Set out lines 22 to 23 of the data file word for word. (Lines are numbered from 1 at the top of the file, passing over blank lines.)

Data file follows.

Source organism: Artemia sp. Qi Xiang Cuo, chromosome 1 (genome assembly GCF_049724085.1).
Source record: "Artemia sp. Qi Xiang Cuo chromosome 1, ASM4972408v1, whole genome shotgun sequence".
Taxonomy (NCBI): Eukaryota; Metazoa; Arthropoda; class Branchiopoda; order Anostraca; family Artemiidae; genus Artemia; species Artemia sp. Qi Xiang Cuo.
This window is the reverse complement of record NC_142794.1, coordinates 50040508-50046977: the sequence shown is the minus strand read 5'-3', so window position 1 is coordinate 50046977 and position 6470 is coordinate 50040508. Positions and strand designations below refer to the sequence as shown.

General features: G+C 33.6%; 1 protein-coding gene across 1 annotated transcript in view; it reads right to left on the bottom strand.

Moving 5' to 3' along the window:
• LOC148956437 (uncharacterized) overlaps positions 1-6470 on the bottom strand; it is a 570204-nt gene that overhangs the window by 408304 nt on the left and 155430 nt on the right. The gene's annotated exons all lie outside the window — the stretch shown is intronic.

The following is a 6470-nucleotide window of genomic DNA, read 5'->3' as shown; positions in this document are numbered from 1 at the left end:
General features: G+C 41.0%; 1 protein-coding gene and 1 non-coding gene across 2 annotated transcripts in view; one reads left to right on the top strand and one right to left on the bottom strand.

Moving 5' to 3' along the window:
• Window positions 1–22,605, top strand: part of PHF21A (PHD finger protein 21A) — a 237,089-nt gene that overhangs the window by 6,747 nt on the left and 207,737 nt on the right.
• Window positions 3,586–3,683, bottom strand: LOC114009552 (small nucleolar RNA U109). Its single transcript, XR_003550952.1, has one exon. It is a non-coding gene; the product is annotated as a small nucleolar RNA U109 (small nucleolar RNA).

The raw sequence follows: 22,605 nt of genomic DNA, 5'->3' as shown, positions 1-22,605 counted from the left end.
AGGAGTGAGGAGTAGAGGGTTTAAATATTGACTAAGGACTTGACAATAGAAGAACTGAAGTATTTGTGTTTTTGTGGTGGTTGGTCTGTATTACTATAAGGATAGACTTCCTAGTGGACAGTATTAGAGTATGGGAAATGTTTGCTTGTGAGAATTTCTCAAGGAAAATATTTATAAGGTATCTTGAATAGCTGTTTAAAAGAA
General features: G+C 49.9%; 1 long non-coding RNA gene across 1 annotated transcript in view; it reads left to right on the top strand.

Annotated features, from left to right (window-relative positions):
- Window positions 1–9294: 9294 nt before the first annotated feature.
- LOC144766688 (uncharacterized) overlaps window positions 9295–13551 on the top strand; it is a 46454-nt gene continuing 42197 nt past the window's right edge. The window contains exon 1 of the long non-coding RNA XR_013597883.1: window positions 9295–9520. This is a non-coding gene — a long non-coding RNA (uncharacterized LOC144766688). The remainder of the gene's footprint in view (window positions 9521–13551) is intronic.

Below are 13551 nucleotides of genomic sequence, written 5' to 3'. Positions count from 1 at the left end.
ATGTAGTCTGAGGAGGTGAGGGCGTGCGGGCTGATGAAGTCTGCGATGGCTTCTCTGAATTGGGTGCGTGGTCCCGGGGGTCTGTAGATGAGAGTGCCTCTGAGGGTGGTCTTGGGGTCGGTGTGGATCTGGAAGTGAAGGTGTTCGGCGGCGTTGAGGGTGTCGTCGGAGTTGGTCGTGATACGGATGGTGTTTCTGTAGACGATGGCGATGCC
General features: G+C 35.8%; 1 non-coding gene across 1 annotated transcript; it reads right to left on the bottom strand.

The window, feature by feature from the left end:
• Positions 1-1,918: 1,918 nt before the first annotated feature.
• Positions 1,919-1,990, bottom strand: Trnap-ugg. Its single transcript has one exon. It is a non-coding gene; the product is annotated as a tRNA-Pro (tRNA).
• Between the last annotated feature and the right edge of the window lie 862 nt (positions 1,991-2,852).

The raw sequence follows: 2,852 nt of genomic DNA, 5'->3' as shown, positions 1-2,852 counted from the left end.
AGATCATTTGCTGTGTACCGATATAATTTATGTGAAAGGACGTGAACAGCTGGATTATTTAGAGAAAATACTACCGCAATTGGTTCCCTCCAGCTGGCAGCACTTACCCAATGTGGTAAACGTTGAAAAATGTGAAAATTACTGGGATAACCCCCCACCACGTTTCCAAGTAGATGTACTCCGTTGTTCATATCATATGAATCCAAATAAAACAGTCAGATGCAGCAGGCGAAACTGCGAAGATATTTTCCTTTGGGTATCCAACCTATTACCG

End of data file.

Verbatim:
The window, feature by feature from the left end:
• Positions 1-1,918: 1,918 nt before the first annotated feature.